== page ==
>> newcomers did not see the instructions tab and so did not use the new
>> Digital Globe imagery, and stayed using Bing (that was before today's post
>> disaster imagery). But I unfortunately received no answer. I am not here to
>> complain about that: I understand that there may be a lot of other things
>> to do during these days.
>>> I just saw 4 tiles on the #2223 - Hurricane Matthew: Grand Anse coast
>>> project and all were wrong according to me (but maybe I am wrong and
>>> somebody have to tell me): - task #53 was checked "complete" by
>>> @michaelcraven, but many buildings were missing. - and the 3 main tasks of
>>> ANSE D'HAINAULT town : #232, #233 and #13. All 3 were clearly not done
>>> using Digital Globe imagery so it missed a lot of things.
>> I think some more warnings and advices written in the instructions tabs
>> would be very simple and quite effective.
>> Romain Bousson (mapping as Romainbou)
>> 2016-10-12 19:34 GMT+02:00 Severin Menard <severin.menard at gmail.com>:
>>> The edits on hotosm.org job #2228 <http://tasks.hotosm.org/project/2228>
>>> have started and now happens what I feared. There is no mention of what are
>>> the necessary skills and newbies are coming with a lot of enthusiasm but
>>> with almost no OSM experience. A quick analysis of the first 29
>>> contributors shows that 20 of them have created their OSM account less than
>>> one month ago. Some did it yesterday or today. Wow.
>>> The result of that : obviously, crappy edits are coming, spoiling what we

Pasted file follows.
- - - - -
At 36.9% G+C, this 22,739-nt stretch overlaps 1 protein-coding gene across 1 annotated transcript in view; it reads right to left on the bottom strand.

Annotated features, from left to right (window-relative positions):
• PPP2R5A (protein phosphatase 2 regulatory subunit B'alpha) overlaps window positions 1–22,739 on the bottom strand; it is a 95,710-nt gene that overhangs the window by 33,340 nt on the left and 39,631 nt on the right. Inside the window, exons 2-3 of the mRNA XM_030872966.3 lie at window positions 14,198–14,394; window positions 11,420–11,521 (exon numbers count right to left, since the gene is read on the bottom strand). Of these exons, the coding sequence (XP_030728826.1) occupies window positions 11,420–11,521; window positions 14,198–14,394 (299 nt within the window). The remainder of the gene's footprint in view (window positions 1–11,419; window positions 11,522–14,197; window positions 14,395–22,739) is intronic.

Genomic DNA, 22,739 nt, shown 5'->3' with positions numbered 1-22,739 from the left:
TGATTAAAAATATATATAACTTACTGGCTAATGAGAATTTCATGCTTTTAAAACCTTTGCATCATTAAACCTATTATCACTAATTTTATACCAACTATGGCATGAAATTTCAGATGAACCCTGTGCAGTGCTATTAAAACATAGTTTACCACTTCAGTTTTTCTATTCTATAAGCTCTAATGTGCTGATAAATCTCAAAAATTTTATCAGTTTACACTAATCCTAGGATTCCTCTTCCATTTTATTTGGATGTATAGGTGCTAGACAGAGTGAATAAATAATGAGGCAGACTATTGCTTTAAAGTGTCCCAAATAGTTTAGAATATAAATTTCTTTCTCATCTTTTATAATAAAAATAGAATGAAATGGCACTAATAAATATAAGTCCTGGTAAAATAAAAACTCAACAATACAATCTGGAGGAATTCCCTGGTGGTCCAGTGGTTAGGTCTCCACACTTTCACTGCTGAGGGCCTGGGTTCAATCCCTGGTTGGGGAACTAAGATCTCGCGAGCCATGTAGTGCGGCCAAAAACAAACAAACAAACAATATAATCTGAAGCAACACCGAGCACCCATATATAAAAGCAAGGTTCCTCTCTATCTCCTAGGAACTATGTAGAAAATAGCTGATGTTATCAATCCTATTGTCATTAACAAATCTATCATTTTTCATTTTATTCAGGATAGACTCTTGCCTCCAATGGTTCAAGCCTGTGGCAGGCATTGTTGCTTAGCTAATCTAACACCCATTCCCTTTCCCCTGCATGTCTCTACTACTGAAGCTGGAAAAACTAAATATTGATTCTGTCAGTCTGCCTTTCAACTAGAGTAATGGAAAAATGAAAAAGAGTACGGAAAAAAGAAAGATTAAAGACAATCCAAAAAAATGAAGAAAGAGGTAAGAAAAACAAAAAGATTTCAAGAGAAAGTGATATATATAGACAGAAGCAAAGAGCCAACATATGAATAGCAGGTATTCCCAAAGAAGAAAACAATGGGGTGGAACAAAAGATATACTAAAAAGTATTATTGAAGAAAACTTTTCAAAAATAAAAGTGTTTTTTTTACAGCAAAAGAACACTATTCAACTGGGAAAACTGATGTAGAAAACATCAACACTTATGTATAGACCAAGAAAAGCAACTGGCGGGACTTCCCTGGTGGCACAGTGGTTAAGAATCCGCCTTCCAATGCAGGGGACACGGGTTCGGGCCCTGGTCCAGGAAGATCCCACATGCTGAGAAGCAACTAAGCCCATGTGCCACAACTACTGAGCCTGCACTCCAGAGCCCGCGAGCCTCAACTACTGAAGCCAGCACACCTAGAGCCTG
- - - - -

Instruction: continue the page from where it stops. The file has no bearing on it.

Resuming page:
>>> have been doing over the last few days : now we have building as nodes
>>> where shapes are totally visible, un-squared bad shaped buildings and the
>>> main landuse area is self-cutting in various places (see there
>>> Nothing new under the sun : it was already the case for Haiti EarthQuake
>>> 2010. Quite a pity that six years after, despite the OSM tools have
>>> improved a lot, it remains the same. It is though quite simple to fix the
>>> most part of it: do-not-invite-newcomers-to-map
>>> I guess some will argue that the OSM newcomers are people of good will
>>> and that they just want to help and that they my feel offended/discouraged.
>>> Of course their intentions are high and yes they may feel a bit hurt. But
>>> this is really a classic in humanitarian response: people with the best
>>> intentions in the world may not fit for it, just because they are not
>>> experienced yet.
>>> Mapping in OSM in crisis response is not an exciting one-shot hobby : it
>>> does have its learning curve and it is key to learn how to map correctly
>>> before being dropped over complex humanitarian contexts. This is why I
>>> mentioned three sets of necessary skills for the jobs I created these last
>>> days on http://taches.francophonelibre.org. And the beginner mappers who
>>> joined the job that fitted for beginners are people that already have a few
>>> months of OSM experience, not newcomers. Newcomers should be driven over
>>> non urgent fields.
>>> If someone is not interested to learn first in not a mass media covered
>>> crisis context : this is not a problem, it is actually a good way to see
>>> real motivations. I personally prefer to get one mapper that will become a
>>> huge, excellent contributor, 3-4 more occasional but still producing neat
>>> data, than to lose 10 that would create crappy objects and just leave
>>> forever afterwards anyway.
>>> I guess the resulting need of duplicating the number of necessary edits
>>> (crappy ones then corrections) to get a clean data is a rather a good way
>>> to grow the number of total contributors and the number of total edits
>>> created through the # of the HOT TM instance that seems to be so important
>>> for the board of HOT US Inc (two current directors have contacted me for
>>> this purpose) to make communication and raise funds from the figures. But
>>> what is at stake here is to provide good baseline data for humanitarian
>>> response, not distorted metrics.
>>> HOT mailing list
>>> HOT at openstreetmap.org
>> HOT mailing list
>> HOT at openstreetmap.org